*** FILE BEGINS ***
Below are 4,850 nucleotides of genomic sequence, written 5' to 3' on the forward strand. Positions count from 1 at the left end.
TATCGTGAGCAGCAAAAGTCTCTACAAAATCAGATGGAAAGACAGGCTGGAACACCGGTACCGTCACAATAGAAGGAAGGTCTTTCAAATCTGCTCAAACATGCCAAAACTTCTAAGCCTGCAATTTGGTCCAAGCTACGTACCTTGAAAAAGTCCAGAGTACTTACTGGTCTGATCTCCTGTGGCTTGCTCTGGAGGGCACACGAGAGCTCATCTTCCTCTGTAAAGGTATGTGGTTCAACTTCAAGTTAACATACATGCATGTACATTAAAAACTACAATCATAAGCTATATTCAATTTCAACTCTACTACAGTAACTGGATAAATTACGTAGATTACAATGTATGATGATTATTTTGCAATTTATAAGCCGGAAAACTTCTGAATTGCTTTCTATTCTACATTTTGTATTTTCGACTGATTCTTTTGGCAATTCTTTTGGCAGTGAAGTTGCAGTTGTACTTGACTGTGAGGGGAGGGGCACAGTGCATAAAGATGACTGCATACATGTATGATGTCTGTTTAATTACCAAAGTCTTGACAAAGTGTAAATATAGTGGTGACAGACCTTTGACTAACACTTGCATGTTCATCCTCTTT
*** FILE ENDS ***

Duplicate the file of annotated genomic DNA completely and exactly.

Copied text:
Below are 4,850 nucleotides of genomic sequence, written 5' to 3' on the forward strand. Positions count from 1 at the left end.
TATCGTGAGCAGCAAAAGTCTCTACAAAATCAGATGGAAAGACAGGCTGGAACACCGGTACCGTCACAATAGAAGGAAGGTCTTTCAAATCTGCTCAAACATGCCAAAACTTCTAAGCCTGCAATTTGGTCCAAGCTACGTACCTTGAAAAAGTCCAGAGTACTTACTGGTCTGATCTCCTGTGGCTTGCTCTGGAGGGCACACGAGAGCTCATCTTCCTCTGTAAAGGTATGTGGTTCAACTTCAAGTTAACATACATGCATGTACATTAAAAACTACAATCATAAGCTATATTCAATTTCAACTCTACTACAGTAACTGGATAAATTACGTAGATTACAATGTATGATGATTATTTTGCAATTTATAAGCCGGAAAACTTCTGAATTGCTTTCTATTCTACATTTTGTATTTTCGACTGATTCTTTTGGCAATTCTTTTGGCAGTGAAGTTGCAGTTGTACTTGACTGTGAGGGGAGGGGCACAGTGCATAAAGATGACTGCATACATGTATGATGTCTGTTTAATTACCAAAGTCTTGACAAAGTGTAAATATAGTGGTGACAGACCTTTGACTAACACTTGCATGTTCATCCTCTTT